Creating a better customer experience: the fifty percent rule

Marc Sokol Picture Let me introduce you to a new contributor to this blog. I’m very pleased to have him here since he is specialized in organizational dynamics and a true expert in creating better customer connections from a psychological, organizational and human viewpoint.


Welcome to Marc Sokol from M Squared Group. You can read more about Marc at the bottom of this first post he sent us, introducing the fifty percent rule.

Ten years ago I discovered what I call the fifty percent rule. It still guides me and may help you. Here is what it is and how it works.

I was managing a business unit in a major city on the East Coast. Things went well. It was a turnaround situation that succeeded: we grew the business, increased our customers, retained the staff that made a difference and improved internal processes. And like many managers who are successful, I got a call: “How would you like to manage a similar business in London? It’s also a turnaround and you seem to be just the person for it!”

I jumped at the opportunity. Two days into the office I was reviewing some detailed financials and there is a knock at my door. One of my British team members popped his head in, saying he was a bit frustrated at some of the goings on of the past year.

If any of you reading this are British or have British friends, then you know that when my colleague said, “I’m a bit frustrated”, he didn’t mean a little, he meant a lot! (As in, “my hair is on fire and I’m two steps out the door, so make me a priority NOW”).

Most Brits will tell you that theirs is a modest culture, especially relative to Americans (as in being more subtle in communication), and which is precisely why Brits will often hear American messages as being ‘over the top’ (as in, unbelievably exaggerated). It’s no wonder George Bernard Shaw came up with the saying, ‘England and America are two countries separated by a common language’.

But then there is me, deep in thought, and not processing the cultural nuance.

I said I had been managing a business on the East Coast of the US. Did I mention that I was raised in New York City, where we are anything but subtle? So the first thought that came to my mind upon hearing “a bit frustrated”, was “So go away and come back when you are REALLY frustrated!” That would have gone over well, wouldn’t it? Fortunately for me I only thought it and didn’t say anything before my colleague explained the depth of his pain.

Be very attentive to what works and what doesn’t

After some reflection, it came to me; successful as I was in my current role, I should assume that no more than 50% of what made me successful (skills, attitude, drive, style, etc) would help me be successful in this new role.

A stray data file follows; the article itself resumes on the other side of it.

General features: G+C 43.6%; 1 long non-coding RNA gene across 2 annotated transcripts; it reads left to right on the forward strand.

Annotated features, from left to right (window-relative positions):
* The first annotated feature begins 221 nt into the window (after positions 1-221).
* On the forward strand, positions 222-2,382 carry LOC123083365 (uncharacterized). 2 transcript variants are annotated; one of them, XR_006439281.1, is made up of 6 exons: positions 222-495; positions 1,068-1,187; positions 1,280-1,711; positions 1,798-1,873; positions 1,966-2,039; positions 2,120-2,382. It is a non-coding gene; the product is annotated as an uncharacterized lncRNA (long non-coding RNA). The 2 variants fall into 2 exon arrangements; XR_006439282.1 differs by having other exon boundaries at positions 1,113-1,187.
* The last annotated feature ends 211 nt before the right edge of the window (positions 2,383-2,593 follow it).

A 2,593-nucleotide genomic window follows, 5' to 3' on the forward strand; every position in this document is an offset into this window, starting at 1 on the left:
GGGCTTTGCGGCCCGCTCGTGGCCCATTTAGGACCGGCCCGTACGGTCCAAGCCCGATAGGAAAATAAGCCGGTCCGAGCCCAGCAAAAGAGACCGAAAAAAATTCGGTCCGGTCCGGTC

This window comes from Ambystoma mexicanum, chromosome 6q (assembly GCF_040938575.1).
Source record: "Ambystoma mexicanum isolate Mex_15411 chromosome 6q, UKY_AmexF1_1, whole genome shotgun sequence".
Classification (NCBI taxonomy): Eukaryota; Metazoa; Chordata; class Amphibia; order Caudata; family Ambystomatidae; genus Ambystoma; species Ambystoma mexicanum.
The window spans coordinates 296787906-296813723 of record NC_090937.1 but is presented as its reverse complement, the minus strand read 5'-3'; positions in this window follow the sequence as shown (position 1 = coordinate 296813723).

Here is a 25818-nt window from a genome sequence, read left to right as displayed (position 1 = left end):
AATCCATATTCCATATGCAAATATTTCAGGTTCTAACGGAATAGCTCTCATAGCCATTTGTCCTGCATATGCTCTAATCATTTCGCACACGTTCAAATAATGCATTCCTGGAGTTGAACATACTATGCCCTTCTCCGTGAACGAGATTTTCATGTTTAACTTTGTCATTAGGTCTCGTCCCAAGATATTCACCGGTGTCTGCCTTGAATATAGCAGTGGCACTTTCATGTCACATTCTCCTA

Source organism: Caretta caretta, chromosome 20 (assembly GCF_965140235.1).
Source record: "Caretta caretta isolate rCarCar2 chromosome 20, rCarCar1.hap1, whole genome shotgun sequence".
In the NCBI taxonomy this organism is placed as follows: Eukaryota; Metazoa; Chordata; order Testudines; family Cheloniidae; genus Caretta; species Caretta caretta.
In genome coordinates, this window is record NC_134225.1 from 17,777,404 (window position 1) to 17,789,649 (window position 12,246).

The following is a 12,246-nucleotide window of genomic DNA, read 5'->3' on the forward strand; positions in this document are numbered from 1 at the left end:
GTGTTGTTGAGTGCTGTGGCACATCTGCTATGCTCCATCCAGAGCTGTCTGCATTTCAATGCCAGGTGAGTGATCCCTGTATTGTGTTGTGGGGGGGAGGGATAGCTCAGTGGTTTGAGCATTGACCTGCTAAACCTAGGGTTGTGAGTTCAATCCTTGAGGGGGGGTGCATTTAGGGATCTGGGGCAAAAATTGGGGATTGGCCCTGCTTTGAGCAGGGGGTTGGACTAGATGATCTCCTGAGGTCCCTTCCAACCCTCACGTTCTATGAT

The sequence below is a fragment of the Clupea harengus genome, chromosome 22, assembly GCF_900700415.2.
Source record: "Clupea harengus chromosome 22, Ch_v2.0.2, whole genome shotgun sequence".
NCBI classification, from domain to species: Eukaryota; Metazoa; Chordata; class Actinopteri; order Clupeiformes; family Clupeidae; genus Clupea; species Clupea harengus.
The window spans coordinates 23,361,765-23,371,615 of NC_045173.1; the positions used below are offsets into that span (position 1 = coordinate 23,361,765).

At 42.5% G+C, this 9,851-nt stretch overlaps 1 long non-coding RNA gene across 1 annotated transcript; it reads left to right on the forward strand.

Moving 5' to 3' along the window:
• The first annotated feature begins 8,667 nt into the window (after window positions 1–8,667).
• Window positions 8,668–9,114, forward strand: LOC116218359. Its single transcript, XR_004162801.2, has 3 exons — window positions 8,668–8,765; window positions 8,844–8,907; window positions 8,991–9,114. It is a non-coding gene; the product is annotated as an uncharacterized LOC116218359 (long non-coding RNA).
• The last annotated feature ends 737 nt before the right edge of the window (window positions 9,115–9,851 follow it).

The other 50% of what made me successful in prior roles just wouldn’t help and, in fact, could get in the way.

Here’s the rub: no one can really tell you which 50% will help and which will hinder success!

That means you have to be very attentive to what works and what doesn’t.

It means you have to go into any significant change with your antennae on alert and become an excellent learner in real time, maintain an attitude of curiosity and reflection, try different things and be prepared to adjust.

I’ve now seen the 50% rule applied by managers and executives across the world. I’ve seen teams take the idea on board so they don’t get trapped into their own version of groupthink. I’ve seen variations of it presented by management thought leaders such as Marshall Goldsmith and Scott Eblin in the 10 years I’ve been working with this idea.

And we can apply this to our initiatives on customer experience management.

Rather than benchmarking what works somewhere else and ask, “Can we get some of that?” let’s consider every truly new initiative a learning opportunity.

Customer strategy, the fifty percent rule and the new economy

As we launch new initiatives to increase quality of customer experience, why aren’t we simultaneously committing to customers our readiness to adhere to a 50% rule, to closely monitor what works and continually adjust.

Is it bravado that keeps us from admitting that the 50% rule really applies to change? Or is it fear that executives and decision makers want certainty of an initiative success rather than a design for local learning? Or is it fear that a competing idea will get the nod because it’s proponents act like there is nothing to learn and success is 100% guaranteed?

I’d like to know:

  • How does the fifty percent rule apply to your customer strategy, especially in the new economy?
  • What aspects of customer relationship management have best stood the test of time for your organization?
  • Which ones have you found worked well at one time, but no longer apply as well today as in the past?

Marc Sokol is a consultant, writer and speaker on organizational dynamics. As an organizational psychologist for the past 30 years, he has worked with people all over the world; studying, learning, teaching, coaching individuals, working with groups and facilitating organizational change. Marc is a principal at M Squared Group and blogs on Marc further holds a PhD in Organizational Psychology, co-authored two books, published articles and spoke at conferences in the US and Europe. He further describes himself as a committed father, a fortunate husband, a middling cook, a poor but willing tennis player and a good friend. The rest you will have to figure out over a beer, as he puts it.